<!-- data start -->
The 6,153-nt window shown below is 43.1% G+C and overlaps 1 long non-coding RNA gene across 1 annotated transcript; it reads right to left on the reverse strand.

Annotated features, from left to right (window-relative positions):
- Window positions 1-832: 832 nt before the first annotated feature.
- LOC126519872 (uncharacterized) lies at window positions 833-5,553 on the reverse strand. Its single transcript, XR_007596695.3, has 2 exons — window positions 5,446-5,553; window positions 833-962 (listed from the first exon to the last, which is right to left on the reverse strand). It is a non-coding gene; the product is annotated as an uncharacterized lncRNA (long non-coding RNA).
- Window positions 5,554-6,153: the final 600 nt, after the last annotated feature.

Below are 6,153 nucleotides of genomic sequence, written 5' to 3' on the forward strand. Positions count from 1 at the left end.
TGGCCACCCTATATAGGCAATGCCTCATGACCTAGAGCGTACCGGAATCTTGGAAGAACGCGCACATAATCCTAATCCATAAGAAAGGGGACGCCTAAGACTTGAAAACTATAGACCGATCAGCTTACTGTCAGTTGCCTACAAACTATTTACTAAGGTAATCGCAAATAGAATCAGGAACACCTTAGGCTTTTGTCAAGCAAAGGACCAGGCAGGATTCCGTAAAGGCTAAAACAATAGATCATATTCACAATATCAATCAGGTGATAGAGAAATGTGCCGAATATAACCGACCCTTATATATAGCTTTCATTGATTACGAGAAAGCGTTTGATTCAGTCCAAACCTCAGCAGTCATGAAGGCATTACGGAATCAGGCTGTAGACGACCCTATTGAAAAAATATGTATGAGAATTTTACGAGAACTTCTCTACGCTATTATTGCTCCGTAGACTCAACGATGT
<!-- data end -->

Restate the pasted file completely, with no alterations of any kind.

The 6,153-nt window shown below is 43.1% G+C and overlaps 1 long non-coding RNA gene across 1 annotated transcript; it reads right to left on the reverse strand.

Annotated features, from left to right (window-relative positions):
- Window positions 1-832: 832 nt before the first annotated feature.
- LOC126519872 (uncharacterized) lies at window positions 833-5,553 on the reverse strand. Its single transcript, XR_007596695.3, has 2 exons — window positions 5,446-5,553; window positions 833-962 (listed from the first exon to the last, which is right to left on the reverse strand). It is a non-coding gene; the product is annotated as an uncharacterized lncRNA (long non-coding RNA).
- Window positions 5,554-6,153: the final 600 nt, after the last annotated feature.

Below are 6,153 nucleotides of genomic sequence, written 5' to 3' on the forward strand. Positions count from 1 at the left end.
TGGCCACCCTATATAGGCAATGCCTCATGACCTAGAGCGTACCGGAATCTTGGAAGAACGCGCACATAATCCTAATCCATAAGAAAGGGGACGCCTAAGACTTGAAAACTATAGACCGATCAGCTTACTGTCAGTTGCCTACAAACTATTTACTAAGGTAATCGCAAATAGAATCAGGAACACCTTAGGCTTTTGTCAAGCAAAGGACCAGGCAGGATTCCGTAAAGGCTAAAACAATAGATCATATTCACAATATCAATCAGGTGATAGAGAAATGTGCCGAATATAACCGACCCTTATATATAGCTTTCATTGATTACGAGAAAGCGTTTGATTCAGTCCAAACCTCAGCAGTCATGAAGGCATTACGGAATCAGGCTGTAGACGACCCTATTGAAAAAATATGTATGAGAATTTTACGAGAACTTCTCTACGCTATTATTGCTCCGTAGACTCAACGATGT